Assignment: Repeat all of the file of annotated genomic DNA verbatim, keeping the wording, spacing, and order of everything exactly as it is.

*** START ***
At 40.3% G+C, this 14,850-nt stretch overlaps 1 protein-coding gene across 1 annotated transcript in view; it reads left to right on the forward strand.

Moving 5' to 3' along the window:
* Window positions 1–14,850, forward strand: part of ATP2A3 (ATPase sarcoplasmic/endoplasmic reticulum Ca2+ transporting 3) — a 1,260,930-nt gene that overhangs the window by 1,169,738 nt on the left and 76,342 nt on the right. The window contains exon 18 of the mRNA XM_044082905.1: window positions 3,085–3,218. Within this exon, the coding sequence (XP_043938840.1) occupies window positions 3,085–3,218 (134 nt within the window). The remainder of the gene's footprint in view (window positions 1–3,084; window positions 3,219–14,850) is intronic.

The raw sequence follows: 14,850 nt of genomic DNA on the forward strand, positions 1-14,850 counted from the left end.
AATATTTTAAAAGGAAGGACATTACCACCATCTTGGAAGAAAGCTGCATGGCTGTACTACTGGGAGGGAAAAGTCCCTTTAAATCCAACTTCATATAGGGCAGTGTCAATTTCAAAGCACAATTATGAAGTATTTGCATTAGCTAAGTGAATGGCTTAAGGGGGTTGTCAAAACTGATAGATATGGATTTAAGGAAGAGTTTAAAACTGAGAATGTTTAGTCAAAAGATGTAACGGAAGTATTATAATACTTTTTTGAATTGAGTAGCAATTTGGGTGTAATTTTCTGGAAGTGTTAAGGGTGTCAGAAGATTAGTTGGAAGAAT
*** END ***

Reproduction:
At 40.3% G+C, this 14,850-nt stretch overlaps 1 protein-coding gene across 1 annotated transcript in view; it reads left to right on the forward strand.

Moving 5' to 3' along the window:
* Window positions 1–14,850, forward strand: part of ATP2A3 (ATPase sarcoplasmic/endoplasmic reticulum Ca2+ transporting 3) — a 1,260,930-nt gene that overhangs the window by 1,169,738 nt on the left and 76,342 nt on the right. The window contains exon 18 of the mRNA XM_044082905.1: window positions 3,085–3,218. Within this exon, the coding sequence (XP_043938840.1) occupies window positions 3,085–3,218 (134 nt within the window). The remainder of the gene's footprint in view (window positions 1–3,084; window positions 3,219–14,850) is intronic.

The raw sequence follows: 14,850 nt of genomic DNA on the forward strand, positions 1-14,850 counted from the left end.
AATATTTTAAAAGGAAGGACATTACCACCATCTTGGAAGAAAGCTGCATGGCTGTACTACTGGGAGGGAAAAGTCCCTTTAAATCCAACTTCATATAGGGCAGTGTCAATTTCAAAGCACAATTATGAAGTATTTGCATTAGCTAAGTGAATGGCTTAAGGGGGTTGTCAAAACTGATAGATATGGATTTAAGGAAGAGTTTAAAACTGAGAATGTTTAGTCAAAAGATGTAACGGAAGTATTATAATACTTTTTTGAATTGAGTAGCAATTTGGGTGTAATTTTCTGGAAGTGTTAAGGGTGTCAGAAGATTAGTTGGAAGAAT